Since it’s been snowing a lot here lately, here are a few words and sentences for winter snow days :)
der Winter - winter
kalt - cold
Der Winter ist die kälteste Jahreszeit! - Winter is the coldest season!
der Schnee - snow
schneien - to snow
es schneit - it is snowing.
die Schneeflocke - snowflake
der Schneeball - snowball
einen Schneeball werfen - to throw a snowball
der Schneemann - snowman
einen Schneemann bauen - to build a snowman
Willst du einen Schneemann bauen?
- Do you want to build a snowman?
der Schneesturm - snowstorm / blizzard
eingeschneit sein - to be snowed in
Es hat so viel geschneit, dass unser Dorf jetzt eingeschneit ist. - It has snowed so much that our village is snowed in now.
der Schlitten - sled
Schlittenfahren - sledding
Skifahren - skiing
die Schneeballschlacht - snowball fight (A great German compound word btw: Schnee (snow) + Ball (ball) + Schlacht (battle))
warme Kleidung - warm clothes
Im Winter tragen wir warme Kleidung. - In winter we are wearing warm clothes.
der Schal - scarf
die Handschuhe (pl) - gloves
der Pullover - sweater
der Mantel - coat
die Stiefel (pl) - boots
die heiße Schokolade - hot chocolate
Lass uns eine heiße Schokolade trinken. - Let’s drink a hot chocolate.
der Kamin - fireplace
Vor dem Kamin ist es warm und gemütlich. - In front of the fireplace it’s warm and cozy.
die Lawine - avalanche
das Eis - ice
das Glatteis - black ice
der Eiszapfen -
eingefroren - frozen
rutschig - slippery
die Schneeschaufel - snow shovel
- And some German winter-themed sayings as a bonus:
es ist saukalt - that means it’s really, really cold. Literal translation: “it is pig-cold.”
der Schneematsch - Literal: “snow mud”. When snow melts and all it leaves behind is dirty slush.
Du begibst dich auf dünnes Eis!
- that actually has nothing to do with winter at all. You would use it to tell someone, that they have been acting rude and had better be careful what they say next! Literal: “you’re moving on thin ice”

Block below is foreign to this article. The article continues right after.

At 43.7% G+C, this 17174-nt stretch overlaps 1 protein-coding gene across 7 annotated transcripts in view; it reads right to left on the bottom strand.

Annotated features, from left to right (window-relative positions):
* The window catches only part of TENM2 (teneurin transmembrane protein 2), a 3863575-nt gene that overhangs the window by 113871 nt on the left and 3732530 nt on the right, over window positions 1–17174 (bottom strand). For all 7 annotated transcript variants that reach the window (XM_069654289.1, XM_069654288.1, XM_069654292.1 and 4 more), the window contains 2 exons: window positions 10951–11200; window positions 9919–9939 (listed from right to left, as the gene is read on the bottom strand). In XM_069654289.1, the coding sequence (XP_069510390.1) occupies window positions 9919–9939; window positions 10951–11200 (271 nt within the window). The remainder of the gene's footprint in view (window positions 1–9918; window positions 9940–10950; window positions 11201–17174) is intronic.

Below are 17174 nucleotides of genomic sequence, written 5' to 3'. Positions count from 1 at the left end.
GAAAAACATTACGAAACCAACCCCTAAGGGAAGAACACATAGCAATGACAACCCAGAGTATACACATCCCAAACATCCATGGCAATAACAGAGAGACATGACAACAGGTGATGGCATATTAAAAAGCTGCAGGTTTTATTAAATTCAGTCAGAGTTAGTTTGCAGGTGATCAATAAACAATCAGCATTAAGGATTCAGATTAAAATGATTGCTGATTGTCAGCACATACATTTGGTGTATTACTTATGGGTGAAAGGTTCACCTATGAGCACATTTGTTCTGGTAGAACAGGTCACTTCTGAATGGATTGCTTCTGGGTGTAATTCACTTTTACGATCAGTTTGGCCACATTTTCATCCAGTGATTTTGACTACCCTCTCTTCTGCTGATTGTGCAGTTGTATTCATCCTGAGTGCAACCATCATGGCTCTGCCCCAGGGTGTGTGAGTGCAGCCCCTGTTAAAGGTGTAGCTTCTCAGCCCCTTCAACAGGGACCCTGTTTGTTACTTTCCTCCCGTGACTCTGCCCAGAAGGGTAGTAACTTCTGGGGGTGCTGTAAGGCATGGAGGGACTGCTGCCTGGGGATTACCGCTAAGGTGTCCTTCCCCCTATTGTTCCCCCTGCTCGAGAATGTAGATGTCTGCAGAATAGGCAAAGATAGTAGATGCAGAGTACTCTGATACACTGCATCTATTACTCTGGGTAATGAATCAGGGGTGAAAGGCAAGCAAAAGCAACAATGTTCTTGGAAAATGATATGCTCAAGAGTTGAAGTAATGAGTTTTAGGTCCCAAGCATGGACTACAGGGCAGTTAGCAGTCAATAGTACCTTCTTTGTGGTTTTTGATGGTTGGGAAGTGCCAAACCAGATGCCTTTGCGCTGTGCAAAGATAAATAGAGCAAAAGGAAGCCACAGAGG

kalte Füße bekommen - has nothing to do with winter either. It means that you’re having second thoughts about something. Literal: “To get cold feet.”
Hello everyone! I hope your holidays have been great!
I’m sorry for being quite absent, vet school is pretty busy and time/energy consuming. I’m sad to say that I am no longer actively learning German for the majority of the time anymore. However, I will try to pick it up every now and again when I can! I can still chat to anyone in german tho to try to keep it going, but like I said my time is limited so I’ll try as much as I can :)
I will still run this blog and reblog content, so nothing will really change on that aspect c:
Here’s the link to the Discord chat, in case there are people unaware of it :) The activity has been pretty dead recently, so I’d love to invite more people to make it fun again :D
There are often multiple words in languages which have the same basic meaning, but are used in slightly different ways. Any advanced German learner has probably had qualms w/ ändern/verändern, gebrauchen/verwenden/nutzen, and many more examples. In these posts, I’ll explain these differences.
In this post: How to say ‘to teach’ in German.
This is the most general of the terms and is also the term one would use for tertiary institutions (e.g. university). It focuses more on authority & superior figures imparting knowledge to neophytes.
Ex: Er lehrt Geschichte an der Universität Aberdeen. Tr: He teaches history at Aberdeen University.
Ex: Meine Mutter lehrt mich* schwimmen. Tr: My mother is teaching me how to swim.
*You will sometimes see this in the dative, but it is non-standard here.
A casual term, it means teach someone something — either academically or for everyday activities. It can also be used for school subjects.
Ex: Er hat mir Singen und Tanzen beigebracht. Tr: He taught me how to sing and how to dance.
Ex: Hast du dem Hund diesen Trick beigebracht? Tr: Have you taught the dog this trick?
This is the typical term for teaching at school, teaching certain subjects, or teaching as a private tutor. It suggests some kind of permanent arrangement.
Ex: Er unterrichtet Latein an einem Gymnasium. Tr: He teaches Latin at a high school.
This is the most formal term meaning sth. akin to ‘to instruct someone in something’.
Er sollte ihn im Klavierspiel unterweisen.
Tr: He is to instruct him in playing the piano.
The German equivalent of ‘drum/cram/hammer sth. into so1.’, needless to say, it is colloquial.